Apr. 13 2009
Boston — The Presidents/CEO's of four major voluntary health organizations released a report today showing that New England States are not keeping their promise to use a significant portion of funds from the 1998 state tobacco settlement to reduce tobacco's toll on the states' children, families and communities. The report, released during a news conference at the Massachusetts State House, finds that more than 10 years after the settlement, none of the New England states is funding tobacco prevention at levels recommended by the Centers for Disease Control and Prevention.
The report, titled "SHORT CHANGED: BROKEN PROMISES ON TOBACCO CONTROL PLACE MILLIONS OF KIDS ACROSS NEW ENGLAND AT RISK FOR ADDICTION AND EARLY DEATH," is being released two days before the states receive their next round of multi-million dollar payments from the settlement. The report was compiled by the Washington, DC-based Campaign for Tobacco-Free Kids. View the full report.
Key findings of the report include:
The report warns that the region faces two significant and immediate challenges in the fight against tobacco use: complacency and looming state budget shortfalls. The last time the New England states faced budget shortfalls (2002-2005), they cut funding for tobacco prevention programs by 66 percent.
Don Gudaitis, CEO, American Cancer Society, NE Division; Gary J. Balady, MD, President, BOD, American Heart/American Stroke Association; Jeffrey Seyler, President and CEO, American Lung Association of New England; and Matthew L. Myers, President, Campaign for Tobacco-Free Kids,
called on the states to live up to their promises to use their tobacco settlement money to address the tobacco problem in their states, and signed a "Resolution" that will be sent to elected officials across the New England states.
"While several of the New England states have made significant progress in the fight against tobacco use, there is still much room for improvement in the region. The twin dangers of complacency and budget shortfalls put any future progress at risk unless the states show leadership by making tobacco prevention and cessation a priority," said Matthew L. Myers, President of the Campaign for Tobacco-Free Kids. "It would be penny-wise and pound foolish to cut tobacco prevention during these tough economic times. Tobacco prevention is a smart investment that reduces smoking, saves lives and saves money by reducing tobacco-related health care costs."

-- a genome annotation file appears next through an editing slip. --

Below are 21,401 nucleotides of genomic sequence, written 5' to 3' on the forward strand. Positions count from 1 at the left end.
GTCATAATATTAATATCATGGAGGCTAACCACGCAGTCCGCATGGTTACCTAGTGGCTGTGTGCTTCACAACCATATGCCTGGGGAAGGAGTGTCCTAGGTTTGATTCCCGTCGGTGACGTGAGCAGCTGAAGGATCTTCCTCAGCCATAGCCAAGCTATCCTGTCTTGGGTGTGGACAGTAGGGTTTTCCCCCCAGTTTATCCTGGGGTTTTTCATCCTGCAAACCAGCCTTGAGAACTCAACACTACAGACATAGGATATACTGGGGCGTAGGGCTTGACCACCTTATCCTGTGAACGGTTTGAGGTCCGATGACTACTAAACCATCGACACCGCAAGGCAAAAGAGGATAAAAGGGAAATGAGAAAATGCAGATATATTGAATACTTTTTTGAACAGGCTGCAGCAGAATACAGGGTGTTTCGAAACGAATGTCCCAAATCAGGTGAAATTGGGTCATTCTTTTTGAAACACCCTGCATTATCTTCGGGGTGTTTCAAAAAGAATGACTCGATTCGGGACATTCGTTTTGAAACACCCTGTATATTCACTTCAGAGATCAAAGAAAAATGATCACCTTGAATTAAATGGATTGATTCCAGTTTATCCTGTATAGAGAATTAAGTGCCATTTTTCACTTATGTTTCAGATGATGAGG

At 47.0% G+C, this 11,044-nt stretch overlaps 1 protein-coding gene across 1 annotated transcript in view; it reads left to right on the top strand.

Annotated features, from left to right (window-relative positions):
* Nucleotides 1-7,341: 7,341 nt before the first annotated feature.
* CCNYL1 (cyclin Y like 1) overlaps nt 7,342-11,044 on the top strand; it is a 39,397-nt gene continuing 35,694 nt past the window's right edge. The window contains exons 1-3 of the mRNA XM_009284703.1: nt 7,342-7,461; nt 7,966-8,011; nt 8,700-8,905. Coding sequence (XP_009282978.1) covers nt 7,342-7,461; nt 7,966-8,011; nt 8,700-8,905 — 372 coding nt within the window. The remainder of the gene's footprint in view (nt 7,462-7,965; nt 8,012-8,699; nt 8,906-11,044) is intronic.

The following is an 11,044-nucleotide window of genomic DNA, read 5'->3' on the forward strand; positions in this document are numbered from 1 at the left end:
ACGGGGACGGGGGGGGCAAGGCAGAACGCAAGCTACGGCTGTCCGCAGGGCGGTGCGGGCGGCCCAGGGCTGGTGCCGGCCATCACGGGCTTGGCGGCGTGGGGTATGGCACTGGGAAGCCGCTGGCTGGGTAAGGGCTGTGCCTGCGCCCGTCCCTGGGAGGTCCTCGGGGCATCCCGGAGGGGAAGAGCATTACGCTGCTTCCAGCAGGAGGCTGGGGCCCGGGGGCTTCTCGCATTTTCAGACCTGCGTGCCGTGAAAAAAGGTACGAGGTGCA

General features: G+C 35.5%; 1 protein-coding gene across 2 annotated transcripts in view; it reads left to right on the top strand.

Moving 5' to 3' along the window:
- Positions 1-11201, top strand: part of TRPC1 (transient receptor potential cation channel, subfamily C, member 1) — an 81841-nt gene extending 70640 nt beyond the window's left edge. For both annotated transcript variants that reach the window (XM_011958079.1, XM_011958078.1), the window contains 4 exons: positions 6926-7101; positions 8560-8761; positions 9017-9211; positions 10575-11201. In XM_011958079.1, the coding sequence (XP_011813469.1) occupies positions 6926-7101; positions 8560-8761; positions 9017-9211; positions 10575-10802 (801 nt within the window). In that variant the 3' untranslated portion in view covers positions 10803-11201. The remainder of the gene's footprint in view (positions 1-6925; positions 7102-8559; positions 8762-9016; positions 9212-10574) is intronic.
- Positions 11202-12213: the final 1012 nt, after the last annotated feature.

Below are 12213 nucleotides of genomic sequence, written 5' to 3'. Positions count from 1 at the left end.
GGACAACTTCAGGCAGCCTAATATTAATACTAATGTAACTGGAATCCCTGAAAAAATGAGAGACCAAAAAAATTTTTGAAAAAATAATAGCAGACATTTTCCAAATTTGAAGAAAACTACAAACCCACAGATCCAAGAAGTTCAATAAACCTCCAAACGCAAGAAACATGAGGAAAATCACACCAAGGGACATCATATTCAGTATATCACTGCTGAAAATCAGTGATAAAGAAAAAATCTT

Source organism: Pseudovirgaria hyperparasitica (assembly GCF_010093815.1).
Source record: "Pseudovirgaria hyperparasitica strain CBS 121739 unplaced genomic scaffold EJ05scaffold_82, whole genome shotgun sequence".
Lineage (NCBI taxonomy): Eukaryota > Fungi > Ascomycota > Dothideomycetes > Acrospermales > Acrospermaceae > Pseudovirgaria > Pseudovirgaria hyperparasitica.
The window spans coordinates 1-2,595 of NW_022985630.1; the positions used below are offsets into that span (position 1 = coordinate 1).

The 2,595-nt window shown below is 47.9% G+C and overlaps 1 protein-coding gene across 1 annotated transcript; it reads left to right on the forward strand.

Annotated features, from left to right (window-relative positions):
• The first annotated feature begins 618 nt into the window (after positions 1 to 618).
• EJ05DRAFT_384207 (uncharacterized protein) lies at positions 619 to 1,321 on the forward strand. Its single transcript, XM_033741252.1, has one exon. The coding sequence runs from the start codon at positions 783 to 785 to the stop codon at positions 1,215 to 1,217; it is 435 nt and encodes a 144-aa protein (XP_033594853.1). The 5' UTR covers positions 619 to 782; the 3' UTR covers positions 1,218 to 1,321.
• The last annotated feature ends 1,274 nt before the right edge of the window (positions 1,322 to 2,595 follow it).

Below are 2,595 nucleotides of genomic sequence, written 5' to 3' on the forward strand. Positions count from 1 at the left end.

On November 23, 1998, 46 states, including all of the New England states, settled their lawsuits against the nation's major tobacco companies to recover tobacco-related health care costs. These settlements require the tobacco companies to make annual payments to the states in perpetuity, with total payments estimated at $246 billion over the first 25 years. The tobacco settlements presented the states with a historic opportunity and record sums of money to attack the enormous public health problem posed by tobacco use in the United States. While the multi-state settlement did not dictate how states should spend the money, many state attorneys general and governors pledged that they would use the tobacco companies' own money to protect kids from tobacco and help those already addicted to quit.
Tobacco remains the nation's leading cause of preventable death, killing more than 20,000 New Englanders each year. Today in New England, more than 1.8 million adults and 146,000 high school students are smokers; more than 58,500 New England kids try smoking each year, and 17,300 become regular daily smokers — one-third of whom will die prematurely. At the same time, there is more evidence than ever that tobacco prevention and cessation programs work, especially when part of a comprehensive effort to reduce tobacco use that also includes higher tobacco taxes and smoke-free workplace laws.
Tobacco companies spend more than $13 to market tobacco products for every $1 spent by the six states to prevent kids from smoking and help smokers quit; only a small percentage of the tobacco revenue needs to be invested in tobacco prevention programs to achieve the funding level recommended by the national Centers for Disease Control for effective intervention.
FULL REPORT AVAILABLE
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